As one health care analyst noted, CVS and Aetna are health care “behemoths,” and had ample time to address mounting costs for consumers but have yet to act. The CEOs sympathizing with consumers who “fall between the cracks” is all well and good, but this marriage is at its very core about survival in the shifting health care environment, and maintaining profitability.
With Wal-Mart already undercutting prescription prices and Amazon set to enter the pharmacy business, CVS/Aetna needs to offer services others can’t to survive. Whether savings for consumers enters the mix is something that has yet to be made apparent.
Another reason for skepticism regarding this new model is that it’s not really all that new. As Carnegie Mellon health economist Martin Gaynor told the New York Times, roadblocks from existing providers haven’t led to consumer savings yet in CVS clinics, even when people found access improved. “What are they going to do different here?” he asked.
And then there is the issue of continued health care consolidation, as it is expected that the CVS/Aetna merger will lead to more such arrangements. As Forbes states, “deals beget other deals,” and the CVS/Aetna deal, a vertical integration between customer and supplier, will be a template going forward. Consolidation would limit market competition, leading to much less downward pressure on costs for consumers. If ExpressScripts, the last non-integrated PBM, should join forces with a supplier, for example Walgreens, more than one analyst has speculated there will be less incentive for PBMs to undercut each other in their prescription drug deals with manufacturers, leading to higher patient costs.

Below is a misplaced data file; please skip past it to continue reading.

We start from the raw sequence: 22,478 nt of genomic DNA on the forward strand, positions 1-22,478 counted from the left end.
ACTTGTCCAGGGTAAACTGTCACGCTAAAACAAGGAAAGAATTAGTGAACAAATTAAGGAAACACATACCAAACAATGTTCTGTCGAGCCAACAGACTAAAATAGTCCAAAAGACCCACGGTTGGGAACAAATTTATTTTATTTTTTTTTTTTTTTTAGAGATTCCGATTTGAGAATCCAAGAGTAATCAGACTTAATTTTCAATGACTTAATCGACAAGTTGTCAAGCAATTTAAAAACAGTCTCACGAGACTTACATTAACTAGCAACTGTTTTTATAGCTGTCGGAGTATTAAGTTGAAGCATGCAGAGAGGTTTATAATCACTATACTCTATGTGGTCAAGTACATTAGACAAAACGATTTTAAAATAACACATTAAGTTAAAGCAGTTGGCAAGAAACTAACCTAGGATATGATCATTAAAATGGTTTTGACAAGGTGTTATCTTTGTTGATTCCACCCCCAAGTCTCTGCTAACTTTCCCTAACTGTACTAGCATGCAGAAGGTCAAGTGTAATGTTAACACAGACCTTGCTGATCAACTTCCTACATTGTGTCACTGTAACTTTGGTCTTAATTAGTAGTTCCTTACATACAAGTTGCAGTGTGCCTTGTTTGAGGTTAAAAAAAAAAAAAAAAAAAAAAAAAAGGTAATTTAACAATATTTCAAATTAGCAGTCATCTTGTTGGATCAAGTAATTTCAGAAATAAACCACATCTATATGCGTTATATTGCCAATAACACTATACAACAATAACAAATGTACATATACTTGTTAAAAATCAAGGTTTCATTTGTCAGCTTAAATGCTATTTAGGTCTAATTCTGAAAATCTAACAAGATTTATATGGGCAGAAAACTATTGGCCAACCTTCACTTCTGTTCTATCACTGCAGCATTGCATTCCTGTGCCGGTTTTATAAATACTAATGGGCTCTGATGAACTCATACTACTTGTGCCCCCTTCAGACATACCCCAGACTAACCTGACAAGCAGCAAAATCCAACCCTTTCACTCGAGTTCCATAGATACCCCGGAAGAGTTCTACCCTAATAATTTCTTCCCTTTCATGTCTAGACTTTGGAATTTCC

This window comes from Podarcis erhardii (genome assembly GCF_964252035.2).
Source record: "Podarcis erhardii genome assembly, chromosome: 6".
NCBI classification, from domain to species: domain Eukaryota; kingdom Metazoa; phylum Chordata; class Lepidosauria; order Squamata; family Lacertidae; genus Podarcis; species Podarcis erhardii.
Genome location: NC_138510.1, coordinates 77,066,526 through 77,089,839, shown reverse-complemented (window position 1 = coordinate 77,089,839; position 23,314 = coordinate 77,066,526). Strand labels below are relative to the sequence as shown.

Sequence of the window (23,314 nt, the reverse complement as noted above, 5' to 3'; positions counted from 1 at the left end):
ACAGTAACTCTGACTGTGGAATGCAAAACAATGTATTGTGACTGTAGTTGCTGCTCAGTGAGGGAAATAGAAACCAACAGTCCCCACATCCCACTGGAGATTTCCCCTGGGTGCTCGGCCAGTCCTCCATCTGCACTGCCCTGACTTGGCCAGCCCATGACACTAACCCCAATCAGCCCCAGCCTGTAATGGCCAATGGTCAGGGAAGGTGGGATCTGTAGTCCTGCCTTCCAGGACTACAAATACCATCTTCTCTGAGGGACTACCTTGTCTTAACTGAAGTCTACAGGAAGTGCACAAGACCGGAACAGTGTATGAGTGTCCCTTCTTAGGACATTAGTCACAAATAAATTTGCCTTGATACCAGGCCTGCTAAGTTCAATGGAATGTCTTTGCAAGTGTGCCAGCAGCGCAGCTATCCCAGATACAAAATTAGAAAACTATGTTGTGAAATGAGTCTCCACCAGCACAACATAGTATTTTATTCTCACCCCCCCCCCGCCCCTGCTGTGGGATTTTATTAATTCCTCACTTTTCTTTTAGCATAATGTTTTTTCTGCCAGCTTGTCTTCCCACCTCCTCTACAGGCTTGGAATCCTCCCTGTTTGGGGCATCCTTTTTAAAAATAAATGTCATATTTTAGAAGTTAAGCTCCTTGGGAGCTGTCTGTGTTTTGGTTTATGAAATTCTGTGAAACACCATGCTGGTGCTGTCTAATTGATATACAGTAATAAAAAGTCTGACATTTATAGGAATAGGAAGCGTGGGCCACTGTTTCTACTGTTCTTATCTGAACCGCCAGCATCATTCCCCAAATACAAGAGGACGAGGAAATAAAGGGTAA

Consolidation didn’t lower costs when the country’s largest private insurer, United Health Group (UHG), merged with a PBM ten years ago to form what is now OptumRx. The years since have seen a significant surge in health care costs, prescription drugs especially.
There’s no reason to believe that further integration of the industry will lead to meaningful consumer savings. Although there is reason to believe that mega-mergers will make it even tougher for new competition to enter the market, another blow to consumer choice.
Consolidation can make it harder for patients to go outside their network, further limiting consumer options and keeping patients locked in what some refer to as “health care kingdoms.” Neither CVS nor Aetna has much of a record of successfully controlling costs.
Coupling that with the non-existent record of industry consolidations offering any cost benefit to patients, and this massive merger, which some have heralded as transforming health care, may in the end be just more of the same. For consumers facing spiraling and opaque health care costs, as market competition shrinks, there’s more than enough reason to be skeptical that much is transforming positively for them.
Gerard Scimeca is an attorney and Vice President of Consumer Action for a Strong Economy (CASE), a free-market oriented consumer advocacy organization.